US Congress kills bill to end president's power for war on West Asia

File photo by AFP

A US lawmaker has blasted a congressional vote rejecting a draft legislation that would have terminated what he described as “tyrannical” presidential emergency powers that would allow the American president to wage war on countries across West Asia.

Led by Representative Paul Gosar of Arizona, a handful of Republican members of Congress launched a protest against 41 nominal “national emergency” declarations, many of which are decades old, the US-based Grayzone news website reported on Thursday. 

Gosar has described the 148 national emergency powers available to the president as “tyrannical”. He noted there were 41 active national emergencies on the books, with one dating as far back as 1979. 

“No president, regardless of party, should be handed a blank check and endless special powers that can be used to circumvent the normal democratic process, exceed their constitutional authority, and violate the balance of power,” Gosar wrote.

This July 18, the House voted down five resolutions to terminate national emergency powers which date back as far as 2003. The countries affected by the five resolutions include Congo, Yemen, Libya, Syria and Iraq. 

Each vote saw a coalition of pro-war Democrats and Republicans join together in overwhelming numbers to protect the executive branch’s emergency authorities.

Among the emergency declarations still in effect is one authorizing war on Libya on the basis that Muammar Ghaddafi posed an urgent threat to the US; one enabling economic warfare on Syria on the deceptive grounds that Damascus sponsors international terrorism; and another allowing the president to support Saudi Arabia’s military assault on Yemen, which resulted in the world’s worst humanitarian catastrophe.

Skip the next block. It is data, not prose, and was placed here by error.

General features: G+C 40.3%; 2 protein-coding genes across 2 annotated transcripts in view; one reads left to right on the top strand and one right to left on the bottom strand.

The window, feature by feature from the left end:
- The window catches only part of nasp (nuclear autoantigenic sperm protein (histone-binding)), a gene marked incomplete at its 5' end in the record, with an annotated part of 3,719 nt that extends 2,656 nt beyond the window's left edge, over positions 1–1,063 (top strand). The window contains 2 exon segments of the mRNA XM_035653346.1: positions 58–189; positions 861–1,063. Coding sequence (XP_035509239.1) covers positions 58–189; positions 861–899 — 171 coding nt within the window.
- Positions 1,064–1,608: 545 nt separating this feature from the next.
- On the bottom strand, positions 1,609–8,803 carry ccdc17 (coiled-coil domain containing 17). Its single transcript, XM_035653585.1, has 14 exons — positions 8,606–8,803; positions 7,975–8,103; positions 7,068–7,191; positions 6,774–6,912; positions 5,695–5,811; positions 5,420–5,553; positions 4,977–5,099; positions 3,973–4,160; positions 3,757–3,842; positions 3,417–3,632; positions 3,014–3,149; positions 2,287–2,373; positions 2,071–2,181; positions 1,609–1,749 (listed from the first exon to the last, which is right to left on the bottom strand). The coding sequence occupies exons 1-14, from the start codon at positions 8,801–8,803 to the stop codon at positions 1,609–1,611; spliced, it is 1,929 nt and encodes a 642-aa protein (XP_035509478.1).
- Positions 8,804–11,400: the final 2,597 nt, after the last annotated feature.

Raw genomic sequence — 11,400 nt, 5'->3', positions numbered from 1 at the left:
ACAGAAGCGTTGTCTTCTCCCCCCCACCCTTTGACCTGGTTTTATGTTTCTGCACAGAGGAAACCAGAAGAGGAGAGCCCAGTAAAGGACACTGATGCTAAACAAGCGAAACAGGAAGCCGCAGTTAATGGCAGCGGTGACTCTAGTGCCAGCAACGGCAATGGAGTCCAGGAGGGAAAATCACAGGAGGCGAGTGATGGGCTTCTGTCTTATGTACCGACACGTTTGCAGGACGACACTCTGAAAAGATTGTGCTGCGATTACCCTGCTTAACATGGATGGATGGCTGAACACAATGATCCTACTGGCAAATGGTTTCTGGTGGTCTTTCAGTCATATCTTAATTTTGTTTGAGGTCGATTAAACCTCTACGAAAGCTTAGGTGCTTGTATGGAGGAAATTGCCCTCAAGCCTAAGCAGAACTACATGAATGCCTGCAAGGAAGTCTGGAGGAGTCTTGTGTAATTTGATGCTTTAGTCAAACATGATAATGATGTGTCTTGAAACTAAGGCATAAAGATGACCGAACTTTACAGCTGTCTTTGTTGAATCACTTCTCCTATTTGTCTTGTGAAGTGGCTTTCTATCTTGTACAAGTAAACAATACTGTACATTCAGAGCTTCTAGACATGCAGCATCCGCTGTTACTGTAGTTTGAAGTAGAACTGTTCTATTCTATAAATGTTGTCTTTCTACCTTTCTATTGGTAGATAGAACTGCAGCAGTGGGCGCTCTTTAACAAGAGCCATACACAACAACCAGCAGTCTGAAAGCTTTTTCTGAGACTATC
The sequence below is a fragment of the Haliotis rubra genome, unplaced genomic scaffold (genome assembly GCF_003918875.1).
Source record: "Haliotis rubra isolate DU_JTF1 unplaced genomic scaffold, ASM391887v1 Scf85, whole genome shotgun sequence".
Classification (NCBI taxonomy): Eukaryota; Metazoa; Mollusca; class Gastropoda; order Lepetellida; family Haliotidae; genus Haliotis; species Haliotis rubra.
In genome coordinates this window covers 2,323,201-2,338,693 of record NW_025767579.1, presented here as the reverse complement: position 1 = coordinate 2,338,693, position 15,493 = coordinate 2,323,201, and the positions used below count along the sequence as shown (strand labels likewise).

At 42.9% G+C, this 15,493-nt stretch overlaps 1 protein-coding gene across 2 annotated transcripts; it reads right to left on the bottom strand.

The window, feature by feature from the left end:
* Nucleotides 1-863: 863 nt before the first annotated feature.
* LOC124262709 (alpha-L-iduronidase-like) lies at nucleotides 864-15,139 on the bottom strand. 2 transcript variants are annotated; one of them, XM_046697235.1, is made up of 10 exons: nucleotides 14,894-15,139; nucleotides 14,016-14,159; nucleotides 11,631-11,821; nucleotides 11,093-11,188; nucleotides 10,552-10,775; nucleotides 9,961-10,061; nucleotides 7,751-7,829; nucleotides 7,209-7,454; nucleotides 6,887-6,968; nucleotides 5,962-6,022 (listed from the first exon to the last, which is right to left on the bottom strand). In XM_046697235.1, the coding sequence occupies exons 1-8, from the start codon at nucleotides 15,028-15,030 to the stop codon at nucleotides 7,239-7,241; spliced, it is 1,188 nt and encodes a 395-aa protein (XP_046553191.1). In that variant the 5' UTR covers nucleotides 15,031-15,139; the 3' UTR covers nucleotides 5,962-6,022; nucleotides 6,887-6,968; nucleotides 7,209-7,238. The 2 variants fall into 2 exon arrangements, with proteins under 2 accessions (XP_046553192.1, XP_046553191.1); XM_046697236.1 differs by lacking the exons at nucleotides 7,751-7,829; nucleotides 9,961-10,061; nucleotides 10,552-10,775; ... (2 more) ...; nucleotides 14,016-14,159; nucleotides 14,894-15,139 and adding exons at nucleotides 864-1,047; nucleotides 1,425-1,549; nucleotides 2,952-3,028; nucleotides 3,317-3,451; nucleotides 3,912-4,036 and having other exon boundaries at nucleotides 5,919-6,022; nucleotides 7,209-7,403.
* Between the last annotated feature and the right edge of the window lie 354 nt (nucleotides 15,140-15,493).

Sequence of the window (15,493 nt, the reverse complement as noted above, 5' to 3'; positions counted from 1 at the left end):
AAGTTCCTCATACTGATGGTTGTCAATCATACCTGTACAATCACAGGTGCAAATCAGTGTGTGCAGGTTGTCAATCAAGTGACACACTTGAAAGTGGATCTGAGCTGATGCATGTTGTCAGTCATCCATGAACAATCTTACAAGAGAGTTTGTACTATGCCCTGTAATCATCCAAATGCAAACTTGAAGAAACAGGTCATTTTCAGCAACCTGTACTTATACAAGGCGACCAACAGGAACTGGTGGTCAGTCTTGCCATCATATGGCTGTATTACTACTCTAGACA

Yet another emergency declaration provides the authority for the US government to test biological weapons on American citizens.

“It’s sad that we’re here for these five [emergency resolutions],” Rep. Gosar said on the House floor, warning “there’ll be 36 more coming your way.” 

Gosar continued, “National emergencies are supposed to be rare and brief. The passing of the National Emergencies Act in the 1976 congress did not intend for the executive to utilize declarations for decades in order to apply sanctions. That is something Congress can do separately from a national emergency declaration.”

By law, national emergency declarations are supposed to be reviewed by Congress every six months, yet none of the five in question have ever been subject to scrutiny. Boebert noted on the floor that in the 16 years since the national emergency related to Congo was declared, it should have been reviewed 31 times.

Rep. Eli Crane, an Iraq war veteran, sponsored the resolution to terminate the national emergency on Iraq, which was declared just months after the 2003 US invasion. At the time, the U.S. was engaged in an ostensible quest to unearth mythological weapons of mass destruction.